POLITICS AND PERFORMATIVE AGENCY IN NIGERIAN SOCIAL MEDIA
In this dissertation, I examine the ways in which social media in Nigeria functions through online signifying practices as a strategy of demarginalization and subaltern resistance. I engage with this perspective by framing Web 2.0 platforms as enablers of citizens’ right to public and performative speech. Interested in the ways in which netizens imagine the nation and perform political selves and identities through viral and popular images on social media, my dissertation underpins a reading of social media that is grounded in an expanded conception of speech, visual and/or verbal. This approach enables me to take cognizance of the voices and perspectives secured by the decentralized capacity of digital media for everyday citizens with access to the Internet. Engaging with how social media re-centers alternative perspectives to prevailing orthodoxies, I explore the ways in which marginal groups, mostly relegated to the periphery of governmental power, emerge in performative spaces of public discourses through digital cultural signifiers such as the selfie, viral Internet memes, and humorous political cartoons posted online. I show that despite the limitations of cyberspace and the uneven access to internet technologies in some parts of Nigeria, social media is a discursive, if not contested, space of cultural production from which postcolonial subjects ‘author’ media narratives that revise, resist, and challenge exclusion and marginality. By analyzing the significations of user-generated cultural forms, mostly fictional images (Internet memes) and actual performative representations (the selfie) produced as vectors of digital activism and resistance, the dissertation highlights the varied ways in which social media functions as a rearticulating mechanism for a more inclusive appearance of young people and women in Nigeria’s public sphere. I analyze the production and circulation of these images within a framework that positions them as supplemental performative strategies to digital activism. Extrapolating the economy of meanings inherent in these images begins, for me, by unsettling the postmodern assumption that mediatized culture is futile for resistance. The refutation of such arguments is necessary to consolidate the claim that the capacity for agency and representation, which social media affords excluded or oppressed populations is more pertinent than the positivist and teleological expectations some scholars have of digital articulations of dissent.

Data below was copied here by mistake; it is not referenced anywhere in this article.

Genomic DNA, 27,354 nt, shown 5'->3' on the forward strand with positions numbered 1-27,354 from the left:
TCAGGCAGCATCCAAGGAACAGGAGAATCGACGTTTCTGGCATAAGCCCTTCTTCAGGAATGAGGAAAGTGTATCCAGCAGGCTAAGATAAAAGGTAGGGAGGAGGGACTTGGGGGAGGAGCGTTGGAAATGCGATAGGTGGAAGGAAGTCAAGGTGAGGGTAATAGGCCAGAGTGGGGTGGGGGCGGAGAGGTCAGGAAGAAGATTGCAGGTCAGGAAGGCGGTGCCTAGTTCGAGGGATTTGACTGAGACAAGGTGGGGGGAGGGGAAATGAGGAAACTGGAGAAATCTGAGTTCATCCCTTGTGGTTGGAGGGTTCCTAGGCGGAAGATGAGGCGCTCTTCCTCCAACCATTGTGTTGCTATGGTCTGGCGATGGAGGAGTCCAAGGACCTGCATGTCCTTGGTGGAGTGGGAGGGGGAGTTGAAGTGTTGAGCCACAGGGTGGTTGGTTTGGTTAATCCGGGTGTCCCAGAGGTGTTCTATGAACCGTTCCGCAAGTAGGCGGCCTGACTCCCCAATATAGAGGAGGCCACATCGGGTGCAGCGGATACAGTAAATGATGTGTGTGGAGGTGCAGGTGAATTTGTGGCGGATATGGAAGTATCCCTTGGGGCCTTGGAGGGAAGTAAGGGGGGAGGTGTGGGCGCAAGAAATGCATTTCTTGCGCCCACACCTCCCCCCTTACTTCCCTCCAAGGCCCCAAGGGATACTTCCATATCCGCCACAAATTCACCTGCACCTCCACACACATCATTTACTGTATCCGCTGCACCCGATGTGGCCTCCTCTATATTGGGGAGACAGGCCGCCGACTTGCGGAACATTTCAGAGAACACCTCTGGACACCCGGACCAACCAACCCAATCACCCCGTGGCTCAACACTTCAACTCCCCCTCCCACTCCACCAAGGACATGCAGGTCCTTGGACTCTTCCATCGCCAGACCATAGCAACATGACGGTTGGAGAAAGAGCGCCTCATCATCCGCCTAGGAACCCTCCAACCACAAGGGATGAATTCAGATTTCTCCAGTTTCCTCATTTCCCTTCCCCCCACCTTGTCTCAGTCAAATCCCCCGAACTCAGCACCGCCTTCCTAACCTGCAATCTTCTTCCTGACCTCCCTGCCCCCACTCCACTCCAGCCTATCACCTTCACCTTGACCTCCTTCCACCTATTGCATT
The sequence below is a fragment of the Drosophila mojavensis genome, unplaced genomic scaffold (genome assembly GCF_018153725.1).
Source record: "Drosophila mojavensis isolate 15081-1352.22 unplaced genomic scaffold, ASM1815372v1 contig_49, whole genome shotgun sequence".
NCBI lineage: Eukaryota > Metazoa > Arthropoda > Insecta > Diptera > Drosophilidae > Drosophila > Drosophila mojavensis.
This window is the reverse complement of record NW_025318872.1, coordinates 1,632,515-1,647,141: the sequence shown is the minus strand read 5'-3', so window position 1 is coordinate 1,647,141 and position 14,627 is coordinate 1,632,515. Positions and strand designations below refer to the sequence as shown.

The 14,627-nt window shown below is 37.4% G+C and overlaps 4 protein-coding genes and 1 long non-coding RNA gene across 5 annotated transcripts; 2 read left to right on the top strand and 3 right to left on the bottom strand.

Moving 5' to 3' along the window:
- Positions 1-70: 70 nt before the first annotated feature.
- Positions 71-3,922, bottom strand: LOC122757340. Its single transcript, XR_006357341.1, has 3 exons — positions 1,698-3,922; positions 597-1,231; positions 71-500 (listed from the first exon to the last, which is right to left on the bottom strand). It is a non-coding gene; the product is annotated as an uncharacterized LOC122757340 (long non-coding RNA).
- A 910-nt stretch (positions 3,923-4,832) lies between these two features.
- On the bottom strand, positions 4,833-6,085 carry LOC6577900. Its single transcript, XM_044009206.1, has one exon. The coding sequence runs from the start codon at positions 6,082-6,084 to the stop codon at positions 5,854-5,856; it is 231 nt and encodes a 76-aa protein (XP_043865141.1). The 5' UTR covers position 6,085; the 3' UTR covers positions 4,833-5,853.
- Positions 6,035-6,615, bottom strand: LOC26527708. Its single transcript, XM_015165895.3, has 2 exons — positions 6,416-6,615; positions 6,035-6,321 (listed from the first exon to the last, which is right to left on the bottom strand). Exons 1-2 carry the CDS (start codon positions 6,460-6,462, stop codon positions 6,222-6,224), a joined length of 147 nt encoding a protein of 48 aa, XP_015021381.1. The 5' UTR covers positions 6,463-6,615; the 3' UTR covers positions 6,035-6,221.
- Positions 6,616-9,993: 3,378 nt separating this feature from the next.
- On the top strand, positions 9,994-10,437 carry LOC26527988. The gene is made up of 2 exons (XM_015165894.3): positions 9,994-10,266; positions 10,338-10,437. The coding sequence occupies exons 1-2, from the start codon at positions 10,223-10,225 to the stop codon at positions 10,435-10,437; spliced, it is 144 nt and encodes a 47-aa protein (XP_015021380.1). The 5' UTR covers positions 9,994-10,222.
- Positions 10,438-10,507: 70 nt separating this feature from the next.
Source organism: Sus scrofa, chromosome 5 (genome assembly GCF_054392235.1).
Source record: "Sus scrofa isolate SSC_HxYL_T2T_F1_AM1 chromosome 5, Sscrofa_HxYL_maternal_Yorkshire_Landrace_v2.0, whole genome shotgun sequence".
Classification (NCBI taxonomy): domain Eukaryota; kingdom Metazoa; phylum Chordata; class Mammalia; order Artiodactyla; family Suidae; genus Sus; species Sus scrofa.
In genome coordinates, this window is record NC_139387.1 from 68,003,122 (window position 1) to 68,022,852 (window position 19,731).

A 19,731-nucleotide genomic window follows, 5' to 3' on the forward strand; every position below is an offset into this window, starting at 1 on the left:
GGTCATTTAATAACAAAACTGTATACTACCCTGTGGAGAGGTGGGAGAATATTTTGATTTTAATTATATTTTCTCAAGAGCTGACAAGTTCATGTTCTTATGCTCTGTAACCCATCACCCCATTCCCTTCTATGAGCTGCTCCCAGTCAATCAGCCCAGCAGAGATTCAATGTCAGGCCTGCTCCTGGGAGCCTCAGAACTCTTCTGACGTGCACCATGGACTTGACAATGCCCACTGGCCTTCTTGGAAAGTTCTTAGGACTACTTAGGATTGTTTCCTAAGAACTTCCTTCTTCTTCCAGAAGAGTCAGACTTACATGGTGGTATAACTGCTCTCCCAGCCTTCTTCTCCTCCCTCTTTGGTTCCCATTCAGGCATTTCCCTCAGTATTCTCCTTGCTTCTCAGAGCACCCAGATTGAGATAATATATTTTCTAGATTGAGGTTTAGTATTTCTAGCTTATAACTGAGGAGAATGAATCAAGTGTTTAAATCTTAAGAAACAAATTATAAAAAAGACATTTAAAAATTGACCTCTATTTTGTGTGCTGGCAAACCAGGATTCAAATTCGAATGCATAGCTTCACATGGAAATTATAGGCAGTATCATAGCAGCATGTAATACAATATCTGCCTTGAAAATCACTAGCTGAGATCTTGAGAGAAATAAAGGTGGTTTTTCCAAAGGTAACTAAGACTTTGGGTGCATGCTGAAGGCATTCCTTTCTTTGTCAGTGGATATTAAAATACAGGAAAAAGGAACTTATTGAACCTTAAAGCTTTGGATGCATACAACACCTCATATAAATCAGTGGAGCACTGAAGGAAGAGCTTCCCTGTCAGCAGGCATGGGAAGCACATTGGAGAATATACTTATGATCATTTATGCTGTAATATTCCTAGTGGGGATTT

agency, performance, performativity, power, social media,
Doctor of Philosophy (Ph.D.)